The Toronto Raptors stated goal three years ago was to become relevant this past season. Mission accomplished. Now the goal is to build on their Eastern Conference Finals appearance and president and general manager Masai Ujiri has his work cut out for him. There are things he should do and things he must do if his team is to be better than the 56-win 2015-16 version.
Ujiri has already completed one of his top priorities by getting head coach Dwane Casey’s name inked to an extension, but as both parties were anxious to get something done, this didn’t come as a surprise.
“I think that’s very easy for us to figure out, that’ll be done in our sleep, I think,” Ujiri said shortly before the contract extension was announced.
When it comes to adding players, however, the summer of 2016 will not be like last year. This time Ujiri isn’t working with an abundance of salary cap room, counting first round draft picks and salary cap holds, he is basically working with no space at all. It’ll take every trick in the book to get what should be done accomplished this time.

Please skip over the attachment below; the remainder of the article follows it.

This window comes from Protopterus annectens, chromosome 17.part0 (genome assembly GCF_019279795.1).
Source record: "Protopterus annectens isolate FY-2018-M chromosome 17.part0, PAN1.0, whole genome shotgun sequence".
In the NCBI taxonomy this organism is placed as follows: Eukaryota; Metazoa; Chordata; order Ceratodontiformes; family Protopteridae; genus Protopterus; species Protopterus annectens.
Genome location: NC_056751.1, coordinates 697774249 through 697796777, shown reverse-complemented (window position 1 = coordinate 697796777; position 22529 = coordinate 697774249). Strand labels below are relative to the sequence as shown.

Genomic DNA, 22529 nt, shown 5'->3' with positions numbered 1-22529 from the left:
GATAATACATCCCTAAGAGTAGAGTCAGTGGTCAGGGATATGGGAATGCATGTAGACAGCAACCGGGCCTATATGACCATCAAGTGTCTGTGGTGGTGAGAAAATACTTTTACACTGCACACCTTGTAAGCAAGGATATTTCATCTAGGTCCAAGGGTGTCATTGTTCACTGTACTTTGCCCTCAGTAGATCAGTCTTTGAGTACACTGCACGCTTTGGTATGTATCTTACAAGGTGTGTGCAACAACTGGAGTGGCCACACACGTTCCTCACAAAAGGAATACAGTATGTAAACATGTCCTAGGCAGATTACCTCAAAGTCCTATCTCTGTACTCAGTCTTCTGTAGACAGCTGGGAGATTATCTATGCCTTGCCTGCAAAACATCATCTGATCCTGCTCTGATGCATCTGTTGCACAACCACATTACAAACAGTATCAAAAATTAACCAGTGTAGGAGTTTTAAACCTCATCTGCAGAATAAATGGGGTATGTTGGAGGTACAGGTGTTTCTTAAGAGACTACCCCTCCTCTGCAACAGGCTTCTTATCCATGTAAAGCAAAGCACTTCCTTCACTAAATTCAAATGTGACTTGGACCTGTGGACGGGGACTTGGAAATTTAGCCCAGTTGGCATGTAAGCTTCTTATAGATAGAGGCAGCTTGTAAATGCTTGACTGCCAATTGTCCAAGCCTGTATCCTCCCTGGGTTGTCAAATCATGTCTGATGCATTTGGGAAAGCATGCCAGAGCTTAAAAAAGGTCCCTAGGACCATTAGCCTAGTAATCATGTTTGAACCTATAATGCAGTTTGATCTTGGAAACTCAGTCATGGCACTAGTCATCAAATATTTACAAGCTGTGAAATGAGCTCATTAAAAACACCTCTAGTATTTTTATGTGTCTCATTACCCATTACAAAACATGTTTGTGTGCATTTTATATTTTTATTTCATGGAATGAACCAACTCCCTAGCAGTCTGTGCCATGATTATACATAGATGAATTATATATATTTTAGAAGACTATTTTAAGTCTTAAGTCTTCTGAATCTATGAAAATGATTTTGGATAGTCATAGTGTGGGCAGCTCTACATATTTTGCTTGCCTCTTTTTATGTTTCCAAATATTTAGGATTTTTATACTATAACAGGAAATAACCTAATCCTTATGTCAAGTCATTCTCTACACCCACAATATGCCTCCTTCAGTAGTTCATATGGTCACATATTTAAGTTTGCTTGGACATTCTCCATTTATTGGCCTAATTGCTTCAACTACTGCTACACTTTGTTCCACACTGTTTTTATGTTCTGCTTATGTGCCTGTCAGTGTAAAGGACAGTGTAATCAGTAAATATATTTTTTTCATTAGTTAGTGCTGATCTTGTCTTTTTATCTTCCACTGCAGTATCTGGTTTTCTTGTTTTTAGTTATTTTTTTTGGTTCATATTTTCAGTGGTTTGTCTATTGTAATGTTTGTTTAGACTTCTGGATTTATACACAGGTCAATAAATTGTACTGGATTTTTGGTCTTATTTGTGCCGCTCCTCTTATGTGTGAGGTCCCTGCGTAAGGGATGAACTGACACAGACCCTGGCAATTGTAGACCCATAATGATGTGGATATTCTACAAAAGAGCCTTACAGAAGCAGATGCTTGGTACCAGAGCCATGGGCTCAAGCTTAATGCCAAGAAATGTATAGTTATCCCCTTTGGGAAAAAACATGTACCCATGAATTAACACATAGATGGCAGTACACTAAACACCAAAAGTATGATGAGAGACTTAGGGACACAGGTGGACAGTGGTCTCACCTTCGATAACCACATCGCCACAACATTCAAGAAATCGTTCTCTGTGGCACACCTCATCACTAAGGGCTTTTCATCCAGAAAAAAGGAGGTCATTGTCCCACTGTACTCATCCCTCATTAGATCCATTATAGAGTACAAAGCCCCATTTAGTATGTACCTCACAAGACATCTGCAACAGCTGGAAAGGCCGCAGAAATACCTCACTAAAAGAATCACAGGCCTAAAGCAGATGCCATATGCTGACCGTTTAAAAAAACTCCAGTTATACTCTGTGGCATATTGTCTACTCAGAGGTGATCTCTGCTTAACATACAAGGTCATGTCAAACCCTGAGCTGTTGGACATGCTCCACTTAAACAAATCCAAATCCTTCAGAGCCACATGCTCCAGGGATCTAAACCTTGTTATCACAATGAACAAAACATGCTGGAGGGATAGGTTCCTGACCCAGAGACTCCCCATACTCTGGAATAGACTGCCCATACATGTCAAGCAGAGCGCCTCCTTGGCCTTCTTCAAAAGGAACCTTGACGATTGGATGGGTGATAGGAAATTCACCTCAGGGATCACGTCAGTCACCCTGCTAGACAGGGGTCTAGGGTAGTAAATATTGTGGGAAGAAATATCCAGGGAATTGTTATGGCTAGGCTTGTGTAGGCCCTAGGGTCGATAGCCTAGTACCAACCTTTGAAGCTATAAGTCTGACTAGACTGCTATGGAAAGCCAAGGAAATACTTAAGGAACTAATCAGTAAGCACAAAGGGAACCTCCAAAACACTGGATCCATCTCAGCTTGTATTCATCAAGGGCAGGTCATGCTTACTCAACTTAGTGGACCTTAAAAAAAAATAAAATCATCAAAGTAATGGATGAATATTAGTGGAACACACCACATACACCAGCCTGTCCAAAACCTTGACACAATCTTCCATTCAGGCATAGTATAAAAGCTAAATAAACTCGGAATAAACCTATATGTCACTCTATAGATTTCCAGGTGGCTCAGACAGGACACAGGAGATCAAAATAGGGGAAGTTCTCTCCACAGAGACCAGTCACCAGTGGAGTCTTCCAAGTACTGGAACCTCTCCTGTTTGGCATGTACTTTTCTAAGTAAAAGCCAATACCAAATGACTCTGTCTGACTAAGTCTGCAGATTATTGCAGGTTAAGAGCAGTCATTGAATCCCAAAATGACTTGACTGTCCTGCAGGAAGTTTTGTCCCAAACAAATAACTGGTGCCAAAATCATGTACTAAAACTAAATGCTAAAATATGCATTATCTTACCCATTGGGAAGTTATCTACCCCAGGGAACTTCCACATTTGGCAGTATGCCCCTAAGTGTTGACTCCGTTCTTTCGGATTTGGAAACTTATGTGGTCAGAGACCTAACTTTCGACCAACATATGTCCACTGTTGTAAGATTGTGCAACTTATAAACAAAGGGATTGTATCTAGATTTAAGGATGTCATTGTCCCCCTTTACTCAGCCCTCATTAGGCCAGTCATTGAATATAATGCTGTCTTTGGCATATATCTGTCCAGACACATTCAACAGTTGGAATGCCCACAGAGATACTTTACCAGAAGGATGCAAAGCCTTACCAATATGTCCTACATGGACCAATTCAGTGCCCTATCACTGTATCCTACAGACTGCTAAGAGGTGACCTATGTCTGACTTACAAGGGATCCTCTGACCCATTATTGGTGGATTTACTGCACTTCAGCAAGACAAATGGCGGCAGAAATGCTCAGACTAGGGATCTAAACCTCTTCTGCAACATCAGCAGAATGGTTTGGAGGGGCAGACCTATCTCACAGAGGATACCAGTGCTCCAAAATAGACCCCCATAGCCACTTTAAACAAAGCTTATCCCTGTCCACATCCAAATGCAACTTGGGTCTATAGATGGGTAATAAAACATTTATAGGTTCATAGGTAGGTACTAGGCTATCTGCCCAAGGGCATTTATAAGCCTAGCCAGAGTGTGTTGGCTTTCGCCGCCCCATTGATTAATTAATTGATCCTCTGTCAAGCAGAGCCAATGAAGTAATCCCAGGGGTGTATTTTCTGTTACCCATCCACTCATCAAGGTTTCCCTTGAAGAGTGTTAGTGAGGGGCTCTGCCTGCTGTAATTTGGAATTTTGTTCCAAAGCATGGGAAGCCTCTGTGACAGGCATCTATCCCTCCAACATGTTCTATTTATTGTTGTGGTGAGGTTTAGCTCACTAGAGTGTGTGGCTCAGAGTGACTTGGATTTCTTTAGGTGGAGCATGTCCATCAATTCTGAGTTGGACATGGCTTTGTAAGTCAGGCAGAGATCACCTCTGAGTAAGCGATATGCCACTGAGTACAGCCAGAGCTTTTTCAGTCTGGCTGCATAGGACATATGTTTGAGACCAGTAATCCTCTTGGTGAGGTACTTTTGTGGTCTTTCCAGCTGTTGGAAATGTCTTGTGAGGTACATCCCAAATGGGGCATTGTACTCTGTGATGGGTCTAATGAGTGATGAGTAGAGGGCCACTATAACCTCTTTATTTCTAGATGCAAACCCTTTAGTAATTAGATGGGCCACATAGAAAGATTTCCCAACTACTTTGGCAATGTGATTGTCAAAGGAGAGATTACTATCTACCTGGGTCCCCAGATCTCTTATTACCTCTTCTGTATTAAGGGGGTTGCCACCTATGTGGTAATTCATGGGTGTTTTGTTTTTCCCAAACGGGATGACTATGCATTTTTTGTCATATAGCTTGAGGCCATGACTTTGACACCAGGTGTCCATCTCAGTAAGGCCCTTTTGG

Ujiri signed up for the first stage in continuity by re-upping Casey, but there is more to it than that.
Continuity has played a big part in the Raptors success. Giving Casey the reins with a consistent message of defense first helps to keep this team focused beyond the court – in the draft, in free agency and with trades. Ujiri believes in acquiring players that fit with his head coach, players who will go with the program and accept the roles assigned to them. This team should – nay must – continue down the same path this summer.
Whomever Ujiri decides to add to this roster, they need to be a fit with Casey’s program.
2. The Draft – Up or Out
The Raptors hold the 9th and 27th picks in the 2016 NBA Draft and as Ujiri said at the end of the season, this team doesn’t need to add any more players that aren’t ready to help the team right away. He needs to make a move.